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Dr. Alberto Caban-Martinez Appointed Community Liaison to National Academies of Sciences, Engineering, and Medicine Committee

The National Academies of Sciences, Engineering, and Medicine have appointed Alberto J. Caban-Martinez, D.O., Ph.D., M.P.H., associate professor in the University of Miami Miller School of Medicine’s Department of Public Health Sciences, as a community liaison to their Per- and polyfluoroalkyl substances (PFAS) Testing and Health Outcomes Committee. In this role, Dr. Caban-Martinez will be presenting on the hazardous health effects of PFAS on firefighters and other first responders.

“Firefighters are exposed to several hazardous, persistent and harmful organofluorine chemical compounds such as PFAS in their work environment,” said Dr. Caban-Martinez. “There is a critical need to educate and advocate for first responders about their workplace exposures and mechanisms to biomonitor their health.”

While PFAS are chemicals that are almost universally found in the United States, it is difficult to know who, when, and what to test, as well as what the risks of testing entail. A National Academies-led study will provide advice for clinicians about PFAS testing and how test results should inform clinical care. To aid in this process, its expert committee will consider existing evidence on the human health effects of PFAS. The National Academies will provide the Centers for Disease Control and Prevention (CDC), the Agency for Toxic Substances and Disease Registry (ATSDR), and the National Institutes of Environmental Health Sciences a review of the current evidence, specifically the PFAS being monitored in the CDC’s National Report on Human Exposure to Environmental Chemicals.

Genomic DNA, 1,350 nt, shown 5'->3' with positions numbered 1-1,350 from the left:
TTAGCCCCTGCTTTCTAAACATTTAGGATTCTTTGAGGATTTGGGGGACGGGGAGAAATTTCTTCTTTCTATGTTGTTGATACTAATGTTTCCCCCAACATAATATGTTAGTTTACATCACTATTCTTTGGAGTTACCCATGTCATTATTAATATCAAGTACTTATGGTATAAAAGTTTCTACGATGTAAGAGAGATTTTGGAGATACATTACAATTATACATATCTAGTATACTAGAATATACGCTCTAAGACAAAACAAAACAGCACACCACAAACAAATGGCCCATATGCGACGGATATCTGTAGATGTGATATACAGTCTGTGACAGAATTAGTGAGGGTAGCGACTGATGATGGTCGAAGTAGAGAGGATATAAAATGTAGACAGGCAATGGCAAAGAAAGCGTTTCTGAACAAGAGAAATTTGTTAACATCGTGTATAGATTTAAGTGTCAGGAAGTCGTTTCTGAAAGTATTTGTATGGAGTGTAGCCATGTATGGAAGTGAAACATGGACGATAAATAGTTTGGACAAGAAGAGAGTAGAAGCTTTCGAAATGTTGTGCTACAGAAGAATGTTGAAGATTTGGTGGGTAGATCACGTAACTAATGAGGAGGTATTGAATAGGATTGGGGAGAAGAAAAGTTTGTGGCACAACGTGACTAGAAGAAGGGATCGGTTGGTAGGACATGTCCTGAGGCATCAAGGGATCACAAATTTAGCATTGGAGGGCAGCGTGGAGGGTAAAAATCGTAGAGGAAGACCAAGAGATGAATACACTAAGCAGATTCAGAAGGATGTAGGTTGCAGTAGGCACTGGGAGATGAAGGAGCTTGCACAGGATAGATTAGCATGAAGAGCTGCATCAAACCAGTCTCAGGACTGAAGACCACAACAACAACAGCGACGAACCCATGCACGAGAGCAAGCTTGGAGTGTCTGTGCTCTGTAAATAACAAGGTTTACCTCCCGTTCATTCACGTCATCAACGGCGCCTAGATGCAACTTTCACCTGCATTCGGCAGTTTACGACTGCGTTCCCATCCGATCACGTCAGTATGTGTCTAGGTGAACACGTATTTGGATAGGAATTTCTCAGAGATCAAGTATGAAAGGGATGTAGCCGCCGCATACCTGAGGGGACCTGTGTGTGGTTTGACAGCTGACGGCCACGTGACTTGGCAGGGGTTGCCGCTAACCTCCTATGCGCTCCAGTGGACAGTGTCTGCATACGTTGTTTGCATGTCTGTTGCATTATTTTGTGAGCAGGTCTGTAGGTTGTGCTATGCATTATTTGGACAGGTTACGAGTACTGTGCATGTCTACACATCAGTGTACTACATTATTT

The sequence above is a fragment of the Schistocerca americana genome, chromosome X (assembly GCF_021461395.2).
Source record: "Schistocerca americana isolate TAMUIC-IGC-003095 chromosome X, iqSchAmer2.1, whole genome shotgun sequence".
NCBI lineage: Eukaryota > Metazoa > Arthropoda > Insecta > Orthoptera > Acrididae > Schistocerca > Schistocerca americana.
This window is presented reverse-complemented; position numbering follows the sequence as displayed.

With the help of the committee members, the National Academies will also provide recommendations on changes to CDC and ATSDR clinical guidance on PFAS, including options and considerations to guide decision-making for testing in a patient’s blood or urine, PFAS concentrations that could inform clinical care of exposed patients, and appropriate patient follow-up and care specific to PFAS-associated health endpoints.

This information will be used to determine how communities and individuals exposed to PFAS could best be served by clinicians. According to the National Academies, the committee, which includes Dr. Caban-Martinez as community liaison, will undertake the following tasks:

  • Assess the strength of evidence for the spectrum of putative health effects suggested by human studies to establish a basis for prioritized clinical surveillance or monitoring of PFAS health effects.
  • Develop general principles for clinical evaluation or biological testing given substantial scientific uncertainty about health effects or the value of such measures in informing care. These principles should address reasons for testing, when to test, who to test, how to test, what to test for, risks of testing, and the related social and ethical implications of testing.
  • Review current knowledge about the contribution of PFAS exposure sources to human exposure and develop principles clinicians can use to advise patients on exposure reduction.
  • Advise whether changes to current CDC/ATSDR clinical recommendations on PFAS blood or urine testing are needed given the committee’s general principles and assessment of the associations between PFAS exposure and clinically relevant health outcomes.
  • Outline a process by which the CDC/ATSDR PFAS clinical guidance can be effectively reviewed and revised over the next decade.

“It is a distinct honor to serve as a community liaison, representing the firefighter community on the (PFAS) Testing and Health Outcomes Committee that will ultimately shape PFAS testing guidance for the first responder workforce,” said Dr. Caban-Martinez.

Written by Amanda Torres
Published on April 20, 2021